The Flemish regional tribunal called the punishment “reasonable.” Tribunal spokesman Koen Uman said the suspension takes immediate effect, but Wickmayer can appeal the decision.

The 18th-ranked Belgian has denied any wrongdoing and said on her Web site she planned to appeal to the Court of Arbitration for Sport. She is playing in a tournament in Bali this week.

Another Belgian tennis player, 2002 Wimbledon semifinalist Xavier Malisse, also was suspended by the tribunal for breaking the whereabouts rule.

Wickmayer’s suspension came as a surprise, because a prosecutor recommended she receive only a warning for missing three tests over 18 months. The tribunal said Wickmayer’s failure to live up to anti-doping rules required a suspension.

Wickmayer said last month she has had trouble with her password in the computerized system overseen by the World Anti-Doping Agency. She also said registered mail at her home could not be signed off on because she was traveling to WTA tournaments.

She has insisted she never missed an anti-doping test and her samples were always negative.

Wickmayer has enjoyed a breakthrough year, including her run to the semifinals at the U.S. Open after never before moving past the second round at a Grand Slam tournament. She won her first two tour titles at Estoril in May and at Linz last month.

The International Tennis Federation, which oversees the sport’s doping program, said Thursday it would not comment until receiving official notification of the suspension.

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Serena Williams Outburst —and the verdict is…..

Linespeople Await Serena Williams US Open Outburst Verdict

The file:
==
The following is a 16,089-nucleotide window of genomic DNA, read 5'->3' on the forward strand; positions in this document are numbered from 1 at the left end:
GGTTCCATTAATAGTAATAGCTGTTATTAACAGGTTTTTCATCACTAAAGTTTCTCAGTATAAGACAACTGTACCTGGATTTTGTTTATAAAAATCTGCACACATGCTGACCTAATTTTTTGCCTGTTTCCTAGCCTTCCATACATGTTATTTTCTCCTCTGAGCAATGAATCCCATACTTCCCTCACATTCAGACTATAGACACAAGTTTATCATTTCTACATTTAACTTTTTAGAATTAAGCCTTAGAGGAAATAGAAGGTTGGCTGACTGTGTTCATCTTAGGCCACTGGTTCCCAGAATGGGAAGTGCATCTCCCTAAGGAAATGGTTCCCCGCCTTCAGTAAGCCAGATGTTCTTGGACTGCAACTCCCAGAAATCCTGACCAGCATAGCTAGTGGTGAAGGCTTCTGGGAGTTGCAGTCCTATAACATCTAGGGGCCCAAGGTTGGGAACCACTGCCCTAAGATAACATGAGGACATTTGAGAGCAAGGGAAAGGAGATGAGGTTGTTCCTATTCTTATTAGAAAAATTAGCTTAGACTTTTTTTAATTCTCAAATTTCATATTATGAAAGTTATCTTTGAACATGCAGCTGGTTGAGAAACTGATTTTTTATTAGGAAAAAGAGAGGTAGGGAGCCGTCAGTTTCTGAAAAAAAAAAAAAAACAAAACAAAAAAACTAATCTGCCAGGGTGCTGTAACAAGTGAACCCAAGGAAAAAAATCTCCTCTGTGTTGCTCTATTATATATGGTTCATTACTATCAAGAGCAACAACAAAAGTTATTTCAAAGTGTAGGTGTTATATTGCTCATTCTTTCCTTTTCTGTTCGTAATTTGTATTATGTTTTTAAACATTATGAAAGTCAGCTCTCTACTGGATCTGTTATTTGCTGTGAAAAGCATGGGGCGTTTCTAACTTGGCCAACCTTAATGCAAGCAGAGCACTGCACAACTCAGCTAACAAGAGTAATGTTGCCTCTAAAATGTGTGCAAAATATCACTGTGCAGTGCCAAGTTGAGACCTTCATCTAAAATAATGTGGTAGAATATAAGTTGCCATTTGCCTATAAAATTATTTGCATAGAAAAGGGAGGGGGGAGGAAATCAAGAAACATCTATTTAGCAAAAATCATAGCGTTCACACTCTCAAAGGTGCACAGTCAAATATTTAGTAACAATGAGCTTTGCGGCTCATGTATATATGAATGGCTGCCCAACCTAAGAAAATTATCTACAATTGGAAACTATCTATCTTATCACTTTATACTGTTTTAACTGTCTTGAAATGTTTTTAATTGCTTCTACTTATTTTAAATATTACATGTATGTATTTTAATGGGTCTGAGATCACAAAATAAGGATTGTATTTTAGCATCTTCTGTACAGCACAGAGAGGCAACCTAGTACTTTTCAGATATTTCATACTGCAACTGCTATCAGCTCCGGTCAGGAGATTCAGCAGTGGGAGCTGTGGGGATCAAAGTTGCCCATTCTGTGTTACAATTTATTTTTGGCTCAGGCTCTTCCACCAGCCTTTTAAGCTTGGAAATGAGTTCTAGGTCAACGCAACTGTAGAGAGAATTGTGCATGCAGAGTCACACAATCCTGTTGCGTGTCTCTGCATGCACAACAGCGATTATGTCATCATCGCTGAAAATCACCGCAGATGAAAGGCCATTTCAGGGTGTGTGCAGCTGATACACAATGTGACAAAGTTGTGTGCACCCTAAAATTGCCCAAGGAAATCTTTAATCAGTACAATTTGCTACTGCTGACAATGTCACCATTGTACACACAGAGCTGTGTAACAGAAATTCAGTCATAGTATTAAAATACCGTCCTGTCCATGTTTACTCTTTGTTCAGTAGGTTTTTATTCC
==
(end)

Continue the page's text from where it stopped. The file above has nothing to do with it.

by Lynn Berenbaum

The investigation into Serena Williams’ outburst at the US Open has taken over two months, and no group has waited longer to hear the verdict than the officiating community, many of whom see the verdict as a referendum on player abuse for the future.

USTA president Lucy Garvin told the AP today that Grand Slam administrator Bill Babcock’s ruling is now expected “within weeks”.

Serena was fined $10,000 after her profanity-laced outburst at a lineswoman during her semifinal against Kim Clijsters. No group — fans, tennis officials, or the press — has been more silently and eagerly awaited this verdict than the those who call the lines.

According to one source who spoke with the lineswoman in question after the incident, “Serena foot-faulted into the blue and [the lineswoman] had absolutely no choice but to call her on it. We get graded on accuracy so it’s important to get it right. Otherwise we won’t get work.”

One person told me, “The Serena thing wouldn’t be an issue in the NBA or NFL. We know there’s a lot on the line for the players, but the behavior from some of them is really getting out of hand. Her mistake was that she was on TV.”

As to what punishment might come of her outburst, most of the officiating people I talked with are skeptical. A few thought that a no-tolerance example might be made of Serena; while many seem to look unfavorably upon the duration of time that it took for the investigation, during which time Ms. Williams was allowed to play the WTA’s Year End Championship and ended the year with record-breaking prize earnings, as a sign that she won’t be treated harshly.

“The fact of the matter is that whatever they give her will probably be a joke. She’s a multi-millionaire. Even if she misses a few Grand Slams, or even an entire year, that’s not a big deal for her.”

“The fans come to watch tennis, and we try to keep play moving so they get to watch it. We just hope that something like this doesn’t happen again.”

We all look forward to seeing how this eventually plays out.

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Does Professional Tennis need a shorter season?

It seems like the professional tennis season never ends. Don’t get me wrong, this is a great thing for tennis fans. However, as a former player I can also appreciate how difficult it is to never truly have a break. I often wonder how much higher the level of intensity would be from the top pros if there were less tournaments during the course of the year. Less time traveling, practicing and playing could translate into less injuries and more intensity from todays professionals. Then again, as a fan, tennis sure would be missed during the “off-season” if there was ever one implemented. This has been a hot topic among players, and one debate that is sure to continue.